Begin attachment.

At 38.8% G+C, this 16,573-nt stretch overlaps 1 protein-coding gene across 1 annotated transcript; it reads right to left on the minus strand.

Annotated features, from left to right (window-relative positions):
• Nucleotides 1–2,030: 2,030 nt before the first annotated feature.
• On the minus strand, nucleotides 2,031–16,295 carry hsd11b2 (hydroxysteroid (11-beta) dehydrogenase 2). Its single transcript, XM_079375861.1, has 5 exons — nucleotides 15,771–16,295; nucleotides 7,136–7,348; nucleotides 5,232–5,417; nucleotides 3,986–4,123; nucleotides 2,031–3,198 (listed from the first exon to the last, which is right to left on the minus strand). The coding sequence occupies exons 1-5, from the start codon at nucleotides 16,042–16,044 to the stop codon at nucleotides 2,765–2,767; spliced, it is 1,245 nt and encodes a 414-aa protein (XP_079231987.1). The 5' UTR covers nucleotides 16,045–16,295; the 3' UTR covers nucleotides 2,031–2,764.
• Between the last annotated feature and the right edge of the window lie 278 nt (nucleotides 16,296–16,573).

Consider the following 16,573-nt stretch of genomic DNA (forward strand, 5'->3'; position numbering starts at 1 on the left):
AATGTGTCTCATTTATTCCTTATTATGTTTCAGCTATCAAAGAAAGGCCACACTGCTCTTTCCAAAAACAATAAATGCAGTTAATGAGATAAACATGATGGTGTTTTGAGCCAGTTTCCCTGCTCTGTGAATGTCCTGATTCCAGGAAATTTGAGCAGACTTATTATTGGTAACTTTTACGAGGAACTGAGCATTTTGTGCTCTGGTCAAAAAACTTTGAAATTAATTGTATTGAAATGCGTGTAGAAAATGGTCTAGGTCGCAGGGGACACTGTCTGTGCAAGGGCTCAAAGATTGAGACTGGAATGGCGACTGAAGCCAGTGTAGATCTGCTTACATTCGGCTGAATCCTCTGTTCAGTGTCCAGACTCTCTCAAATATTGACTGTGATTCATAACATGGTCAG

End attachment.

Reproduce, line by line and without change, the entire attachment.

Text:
At 38.8% G+C, this 16,573-nt stretch overlaps 1 protein-coding gene across 1 annotated transcript; it reads right to left on the minus strand.

Annotated features, from left to right (window-relative positions):
• Nucleotides 1–2,030: 2,030 nt before the first annotated feature.
• On the minus strand, nucleotides 2,031–16,295 carry hsd11b2 (hydroxysteroid (11-beta) dehydrogenase 2). Its single transcript, XM_079375861.1, has 5 exons — nucleotides 15,771–16,295; nucleotides 7,136–7,348; nucleotides 5,232–5,417; nucleotides 3,986–4,123; nucleotides 2,031–3,198 (listed from the first exon to the last, which is right to left on the minus strand). The coding sequence occupies exons 1-5, from the start codon at nucleotides 16,042–16,044 to the stop codon at nucleotides 2,765–2,767; spliced, it is 1,245 nt and encodes a 414-aa protein (XP_079231987.1). The 5' UTR covers nucleotides 16,045–16,295; the 3' UTR covers nucleotides 2,031–2,764.
• Between the last annotated feature and the right edge of the window lie 278 nt (nucleotides 16,296–16,573).

Consider the following 16,573-nt stretch of genomic DNA (forward strand, 5'->3'; position numbering starts at 1 on the left):
AATGTGTCTCATTTATTCCTTATTATGTTTCAGCTATCAAAGAAAGGCCACACTGCTCTTTCCAAAAACAATAAATGCAGTTAATGAGATAAACATGATGGTGTTTTGAGCCAGTTTCCCTGCTCTGTGAATGTCCTGATTCCAGGAAATTTGAGCAGACTTATTATTGGTAACTTTTACGAGGAACTGAGCATTTTGTGCTCTGGTCAAAAAACTTTGAAATTAATTGTATTGAAATGCGTGTAGAAAATGGTCTAGGTCGCAGGGGACACTGTCTGTGCAAGGGCTCAAAGATTGAGACTGGAATGGCGACTGAAGCCAGTGTAGATCTGCTTACATTCGGCTGAATCCTCTGTTCAGTGTCCAGACTCTCTCAAATATTGACTGTGATTCATAACATGGTCAG